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Case study: 
Innovative ideas from construction site workers can enhance value and drive productivity

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Innovation involves the implementation of new ideas that generate benefits for an organisation.  Innovation for the construction industry is seen as key to not only maintaining a competitive edge but also delivering projects faster at higher quality and at a reliable value. A lot of innovations that are implemented to improve productivity in construction are top-down driven without much involvement from construction site workers or the firms that directly employ them.


Unlike other industries, the construction industry is dominated by higher number of Small and Medium Enterprises (SME’s), whose capacity to engage with innovation is not the same as larger organisations. Some have observed that the industrial characteristics of the UK construction industry restricts large scale innovation and that small construction firms are limited in their ability to adopt new processes. However, the site level supply chains are constantly experiencing problems for which they need to either make-do with reduced productivity or find new solutions that improve value and productivity. This raises a challenge across the construction industry of how the site level supply chain can be empowered and supported to drive change from bottom-up through innovation and value contributions.




During a series of three (3) workshops on innovation and value, site workers explored the concept of value and innovation and how these related to their everyday work. The participants were asked to take part in a game called Creative Connections©. The game involved participants answering a series of questions in sequence relating to stakeholders and values on a specific project. They had to identify the important stakeholders on the project on coloured rectangular cards. On each of these pieces of card the participants identified key stakeholders such as their own senior management, the main contractor, suppliers, residents, sub-contractors, site supervisors, client, and local community. Participants were then asked to identify what value they create for the various stakeholders by writing these on post-it notes and placing them under each of the stakeholders they previously identified. The answers needed placing on a hexagonal board as shown below:

Participants also asked to indicate which of the stakeholders create value for them by using a string to connect all the relevant stakeholders. Participants had to observe and discuss what they had created on the Creative Connections © board. Finally, the concept of innovation was explored with participants, where they had to reflect on all the areas of value they had identified and suggest innovative ways of improving value through their work on site.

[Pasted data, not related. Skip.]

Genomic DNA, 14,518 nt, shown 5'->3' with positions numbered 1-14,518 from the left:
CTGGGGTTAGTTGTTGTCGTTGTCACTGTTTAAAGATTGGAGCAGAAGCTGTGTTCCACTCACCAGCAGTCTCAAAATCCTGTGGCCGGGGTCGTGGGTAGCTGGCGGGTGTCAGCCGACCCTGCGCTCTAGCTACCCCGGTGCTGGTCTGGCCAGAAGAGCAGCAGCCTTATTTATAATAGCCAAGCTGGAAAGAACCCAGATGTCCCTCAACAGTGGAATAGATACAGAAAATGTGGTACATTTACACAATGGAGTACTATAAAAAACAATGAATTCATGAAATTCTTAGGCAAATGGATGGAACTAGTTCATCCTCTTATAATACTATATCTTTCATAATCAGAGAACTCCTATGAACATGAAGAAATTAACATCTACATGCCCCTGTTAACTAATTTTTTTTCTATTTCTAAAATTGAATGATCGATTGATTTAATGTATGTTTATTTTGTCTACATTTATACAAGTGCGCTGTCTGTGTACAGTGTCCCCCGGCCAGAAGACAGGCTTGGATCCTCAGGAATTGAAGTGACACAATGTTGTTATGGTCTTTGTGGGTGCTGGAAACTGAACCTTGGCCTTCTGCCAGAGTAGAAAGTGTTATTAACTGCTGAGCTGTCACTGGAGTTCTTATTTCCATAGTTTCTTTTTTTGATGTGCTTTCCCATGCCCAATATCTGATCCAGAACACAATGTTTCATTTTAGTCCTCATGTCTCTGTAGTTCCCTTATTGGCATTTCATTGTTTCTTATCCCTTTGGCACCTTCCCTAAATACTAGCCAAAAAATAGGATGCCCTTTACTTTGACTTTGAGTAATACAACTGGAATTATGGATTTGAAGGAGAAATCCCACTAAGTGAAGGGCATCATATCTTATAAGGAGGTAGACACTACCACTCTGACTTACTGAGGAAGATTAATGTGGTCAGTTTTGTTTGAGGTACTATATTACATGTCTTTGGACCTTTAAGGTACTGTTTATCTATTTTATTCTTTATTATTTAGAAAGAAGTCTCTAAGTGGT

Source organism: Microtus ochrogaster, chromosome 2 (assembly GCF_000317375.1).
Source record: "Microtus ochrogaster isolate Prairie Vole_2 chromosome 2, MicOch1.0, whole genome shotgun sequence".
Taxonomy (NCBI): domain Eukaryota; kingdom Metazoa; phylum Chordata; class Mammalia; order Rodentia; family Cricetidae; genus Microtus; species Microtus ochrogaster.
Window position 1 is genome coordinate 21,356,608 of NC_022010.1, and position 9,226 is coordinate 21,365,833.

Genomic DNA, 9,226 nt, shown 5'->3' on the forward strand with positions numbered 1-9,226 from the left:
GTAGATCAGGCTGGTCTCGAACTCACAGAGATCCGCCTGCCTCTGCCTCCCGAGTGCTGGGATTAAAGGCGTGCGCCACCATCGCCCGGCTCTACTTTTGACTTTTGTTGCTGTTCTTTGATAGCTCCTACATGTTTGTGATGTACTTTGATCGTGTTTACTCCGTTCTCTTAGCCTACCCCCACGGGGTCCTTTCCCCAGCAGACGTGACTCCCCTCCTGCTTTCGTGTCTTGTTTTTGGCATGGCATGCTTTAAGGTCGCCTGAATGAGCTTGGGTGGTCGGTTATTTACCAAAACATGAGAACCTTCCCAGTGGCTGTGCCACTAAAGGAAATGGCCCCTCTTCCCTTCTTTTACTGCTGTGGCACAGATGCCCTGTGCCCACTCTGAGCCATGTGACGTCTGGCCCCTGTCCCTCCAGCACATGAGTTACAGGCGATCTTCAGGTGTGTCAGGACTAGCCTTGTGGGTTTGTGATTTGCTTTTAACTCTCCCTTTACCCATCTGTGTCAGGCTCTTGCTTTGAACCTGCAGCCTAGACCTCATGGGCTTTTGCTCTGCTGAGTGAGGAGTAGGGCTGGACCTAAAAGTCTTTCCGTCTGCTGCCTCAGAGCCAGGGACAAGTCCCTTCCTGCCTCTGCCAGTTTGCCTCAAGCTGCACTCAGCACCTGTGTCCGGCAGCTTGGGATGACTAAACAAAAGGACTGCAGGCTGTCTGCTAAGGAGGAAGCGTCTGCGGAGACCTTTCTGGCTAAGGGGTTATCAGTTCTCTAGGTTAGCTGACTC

Participants identified a broad range of value they contribute to different project stakeholders. They identified for instance that they provide a defect free high-end finish for the client, create increased profit and a good work environment for the main contractor, state-of-the art facilities, and investment into the local economy for residents, perfect delivery and achieving the completion date for their own senior management. While money was raised as an important factor to the participants in terms of value, they also valued the quality of interpersonal relationships on site and those who enable them to complete their tasks. One participant identified that they had previously seen social value on pre-qualification questionnaires (PQQs) but often ignored these and will now consciously consider how their activities contributes towards this aspect of value.


In terms of ideas that that could help participants gain a competitive edge or improve their productivity and add value, a total of 16 innovations were suggested across the 3 workshops on innovation and value. These comprised of 5 product innovations and 11 process innovations. The process innovations included suggestions for improving site communication, enforcing clean hand-overs, retention of apprentices to complete their training, sharing positive feedback, supporting non-English speakers on site, and employment of non-construction people looking for a career change. This was a significant outcome given that participants were initially accustomed to thinking about innovation in product terms rather than processes that needed to improve.

One of the product innovations identified related to modifying the size and weight of plasterboards, which could improve manual handling, and the safety of the aging workforce. This enabled the development of innovation proposal that was put forward to the manufacturer to investigate different configurations of plasterboard sizes and weights.

These outcomes demonstrate that the experience of those that work directly on site can be very key to innovation and value addition on projects if they are provided with an enabling environment to bring suggestions forward.


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